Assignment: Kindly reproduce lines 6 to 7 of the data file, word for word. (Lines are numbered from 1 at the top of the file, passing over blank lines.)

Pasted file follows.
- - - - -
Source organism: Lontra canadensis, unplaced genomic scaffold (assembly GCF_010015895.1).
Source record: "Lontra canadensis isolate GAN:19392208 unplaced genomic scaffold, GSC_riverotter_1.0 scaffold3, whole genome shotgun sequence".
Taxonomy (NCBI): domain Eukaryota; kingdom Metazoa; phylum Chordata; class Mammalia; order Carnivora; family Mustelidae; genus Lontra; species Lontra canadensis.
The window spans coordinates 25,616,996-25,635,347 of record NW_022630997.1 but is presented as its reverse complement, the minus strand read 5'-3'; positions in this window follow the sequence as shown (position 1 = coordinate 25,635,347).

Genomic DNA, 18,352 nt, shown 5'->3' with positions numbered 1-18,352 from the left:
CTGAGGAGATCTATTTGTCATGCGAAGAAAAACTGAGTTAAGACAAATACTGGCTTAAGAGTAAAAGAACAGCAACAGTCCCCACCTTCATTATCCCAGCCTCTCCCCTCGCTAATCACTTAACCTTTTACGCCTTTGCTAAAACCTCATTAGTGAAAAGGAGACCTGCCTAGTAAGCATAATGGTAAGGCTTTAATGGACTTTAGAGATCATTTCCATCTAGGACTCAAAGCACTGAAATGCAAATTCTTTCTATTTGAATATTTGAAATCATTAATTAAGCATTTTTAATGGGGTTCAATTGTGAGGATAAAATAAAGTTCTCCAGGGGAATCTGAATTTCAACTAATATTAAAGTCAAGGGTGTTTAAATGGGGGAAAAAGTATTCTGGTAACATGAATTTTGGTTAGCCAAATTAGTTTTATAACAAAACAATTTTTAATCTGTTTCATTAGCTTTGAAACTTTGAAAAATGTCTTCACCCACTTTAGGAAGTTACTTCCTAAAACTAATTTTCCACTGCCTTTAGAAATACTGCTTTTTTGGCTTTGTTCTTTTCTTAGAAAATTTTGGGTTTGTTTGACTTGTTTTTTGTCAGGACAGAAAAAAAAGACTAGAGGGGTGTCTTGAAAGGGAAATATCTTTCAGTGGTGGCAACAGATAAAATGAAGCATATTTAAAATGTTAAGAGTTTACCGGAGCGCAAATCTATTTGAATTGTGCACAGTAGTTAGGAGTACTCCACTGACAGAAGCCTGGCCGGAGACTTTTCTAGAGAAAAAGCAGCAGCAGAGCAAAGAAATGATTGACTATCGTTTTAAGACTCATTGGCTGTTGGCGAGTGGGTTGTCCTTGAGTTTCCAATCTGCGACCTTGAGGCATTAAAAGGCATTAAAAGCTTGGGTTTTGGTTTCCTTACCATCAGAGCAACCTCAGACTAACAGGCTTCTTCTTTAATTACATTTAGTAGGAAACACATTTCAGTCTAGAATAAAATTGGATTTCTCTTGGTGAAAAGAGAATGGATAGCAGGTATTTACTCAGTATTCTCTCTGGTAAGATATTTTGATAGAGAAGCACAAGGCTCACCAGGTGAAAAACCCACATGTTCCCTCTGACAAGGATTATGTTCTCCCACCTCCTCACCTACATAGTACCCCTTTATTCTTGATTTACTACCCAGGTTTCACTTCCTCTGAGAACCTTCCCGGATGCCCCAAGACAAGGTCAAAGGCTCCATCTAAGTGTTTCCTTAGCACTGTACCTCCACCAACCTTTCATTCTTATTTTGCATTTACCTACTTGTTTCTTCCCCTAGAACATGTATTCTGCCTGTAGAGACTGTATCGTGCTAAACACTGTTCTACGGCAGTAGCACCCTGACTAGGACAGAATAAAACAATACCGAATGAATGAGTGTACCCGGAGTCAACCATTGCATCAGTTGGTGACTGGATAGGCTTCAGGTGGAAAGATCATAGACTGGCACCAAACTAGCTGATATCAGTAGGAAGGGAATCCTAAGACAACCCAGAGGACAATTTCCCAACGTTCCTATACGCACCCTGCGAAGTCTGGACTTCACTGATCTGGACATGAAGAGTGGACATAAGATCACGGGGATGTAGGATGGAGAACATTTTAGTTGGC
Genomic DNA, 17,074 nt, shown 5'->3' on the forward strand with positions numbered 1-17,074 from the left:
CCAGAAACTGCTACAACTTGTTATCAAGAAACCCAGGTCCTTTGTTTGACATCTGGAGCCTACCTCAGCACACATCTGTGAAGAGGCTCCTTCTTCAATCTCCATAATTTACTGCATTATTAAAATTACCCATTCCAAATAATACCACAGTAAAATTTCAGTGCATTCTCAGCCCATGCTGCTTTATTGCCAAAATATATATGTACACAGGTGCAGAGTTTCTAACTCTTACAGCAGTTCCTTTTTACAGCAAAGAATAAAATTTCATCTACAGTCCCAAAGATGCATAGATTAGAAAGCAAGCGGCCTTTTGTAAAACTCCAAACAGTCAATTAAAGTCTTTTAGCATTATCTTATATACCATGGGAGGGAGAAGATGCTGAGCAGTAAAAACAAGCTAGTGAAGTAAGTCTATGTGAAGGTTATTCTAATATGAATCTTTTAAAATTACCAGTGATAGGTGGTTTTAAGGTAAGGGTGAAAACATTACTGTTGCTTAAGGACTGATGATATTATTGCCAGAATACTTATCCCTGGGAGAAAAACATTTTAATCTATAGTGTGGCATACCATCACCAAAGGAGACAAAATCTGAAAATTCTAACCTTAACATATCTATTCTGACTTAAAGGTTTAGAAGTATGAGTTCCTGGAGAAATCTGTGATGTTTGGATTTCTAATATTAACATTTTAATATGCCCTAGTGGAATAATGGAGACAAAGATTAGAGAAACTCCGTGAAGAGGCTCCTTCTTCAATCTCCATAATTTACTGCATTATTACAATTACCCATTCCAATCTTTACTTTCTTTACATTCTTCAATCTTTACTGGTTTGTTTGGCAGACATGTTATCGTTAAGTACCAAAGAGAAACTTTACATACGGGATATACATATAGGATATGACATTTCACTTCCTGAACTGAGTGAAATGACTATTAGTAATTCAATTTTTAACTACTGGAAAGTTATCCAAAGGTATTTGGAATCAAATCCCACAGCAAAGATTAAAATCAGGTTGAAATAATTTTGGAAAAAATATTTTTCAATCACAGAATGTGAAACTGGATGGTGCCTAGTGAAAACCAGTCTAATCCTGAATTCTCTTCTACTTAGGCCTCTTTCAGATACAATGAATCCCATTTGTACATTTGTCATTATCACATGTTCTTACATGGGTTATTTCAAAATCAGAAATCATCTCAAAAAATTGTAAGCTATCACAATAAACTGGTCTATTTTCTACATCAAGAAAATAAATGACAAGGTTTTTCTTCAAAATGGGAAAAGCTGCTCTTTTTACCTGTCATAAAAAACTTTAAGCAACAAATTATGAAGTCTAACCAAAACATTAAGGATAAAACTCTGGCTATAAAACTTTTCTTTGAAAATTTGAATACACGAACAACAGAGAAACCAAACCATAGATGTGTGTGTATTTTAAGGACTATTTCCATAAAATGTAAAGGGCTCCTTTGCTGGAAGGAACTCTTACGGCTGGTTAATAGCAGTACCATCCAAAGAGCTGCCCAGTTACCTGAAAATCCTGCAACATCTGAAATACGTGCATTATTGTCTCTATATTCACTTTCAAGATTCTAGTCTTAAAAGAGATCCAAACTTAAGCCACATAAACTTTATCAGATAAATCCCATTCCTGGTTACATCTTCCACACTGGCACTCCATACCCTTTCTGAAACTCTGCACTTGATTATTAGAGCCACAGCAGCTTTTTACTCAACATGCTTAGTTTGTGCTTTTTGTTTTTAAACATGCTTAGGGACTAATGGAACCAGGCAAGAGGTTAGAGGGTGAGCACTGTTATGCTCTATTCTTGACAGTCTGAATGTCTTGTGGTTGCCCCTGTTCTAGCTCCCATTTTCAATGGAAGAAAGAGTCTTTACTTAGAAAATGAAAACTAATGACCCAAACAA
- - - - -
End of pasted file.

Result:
CTGAGGAGATCTATTTGTCATGCGAAGAAAAACTGAGTTAAGACAAATACTGGCTTAAGAGTAAAAGAACAGCAACAGTCCCCACCTTCATTATCCCAGCCTCTCCCCTCGCTAATCACTTAACCTTTTACGCCTTTGCTAAAACCTCATTAGTGAAAAGGAGACCTGCCTAGTAAGCATAATGGTAAGGCTTTAATGGACTTTAGAGATCATTTCCATCTAGGACTCAAAGCACTGAAATGCAAATTCTTTCTATTTGAATATTTGAAATCATTAATTAAGCATTTTTAATGGGGTTCAATTGTGAGGATAAAATAAAGTTCTCCAGGGGAATCTGAATTTCAACTAATATTAAAGTCAAGGGTGTTTAAATGGGGGAAAAAGTATTCTGGTAACATGAATTTTGGTTAGCCAAATTAGTTTTATAACAAAACAATTTTTAATCTGTTTCATTAGCTTTGAAACTTTGAAAAATGTCTTCACCCACTTTAGGAAGTTACTTCCTAAAACTAATTTTCCACTGCCTTTAGAAATACTGCTTTTTTGGCTTTGTTCTTTTCTTAGAAAATTTTGGGTTTGTTTGACTTGTTTTTTGTCAGGACAGAAAAAAAAGACTAGAGGGGTGTCTTGAAAGGGAAATATCTTTCAGTGGTGGCAACAGATAAAATGAAGCATATTTAAAATGTTAAGAGTTTACCGGAGCGCAAATCTATTTGAATTGTGCACAGTAGTTAGGAGTACTCCACTGACAGAAGCCTGGCCGGAGACTTTTCTAGAGAAAAAGCAGCAGCAGAGCAAAGAAATGATTGACTATCGTTTTAAGACTCATTGGCTGTTGGCGAGTGGGTTGTCCTTGAGTTTCCAATCTGCGACCTTGAGGCATTAAAAGGCATTAAAAGCTTGGGTTTTGGTTTCCTTACCATCAGAGCAACCTCAGACTAACAGGCTTCTTCTTTAATTACATTTAGTAGGAAACACATTTCAGTCTAGAATAAAATTGGATTTCTCTTGGTGAAAAGAGAATGGATAGCAGGTATTTACTCAGTATTCTCTCTGGTAAGATATTTTGATAGAGAAGCACAAGGCTCACCAGGTGAAAAACCCACATGTTCCCTCTGACAAGGATTATGTTCTCCCACCTCCTCACCTACATAGTACCCCTTTATTCTTGATTTACTACCCAGGTTTCACTTCCTCTGAGAACCTTCCCGGATGCCCCAAGACAAGGTCAAAGGCTCCATCTAAGTGTTTCCTTAGCACTGTACCTCCACCAACCTTTCATTCTTATTTTGCATTTACCTACTTGTTTCTTCCCCTAGAACATGTATTCTGCCTGTAGAGACTGTATCGTGCTAAACACTGTTCTACGGCAGTAGCACCCTGACTAGGACAGAATAAAACAATACCGAATGAATGAGTGTACCCGGAGTCAACCATTGCATCAGTTGGTGACTGGATAGGCTTCAGGTGGAAAGATCATAGACTGGCACCAAACTAGCTGATATCAGTAGGAAGGGAATCCTAAGACAACCCAGAGGACAATTTCCCAACGTTCCTATACGCACCCTGCGAAGTCTGGACTTCACTGATCTGGACATGAAGAGTGGACATAAGATCACGGGGATGTAGGATGGAGAACATTTTAGTTGGC
Genomic DNA, 17,074 nt, shown 5'->3' on the forward strand with positions numbered 1-17,074 from the left: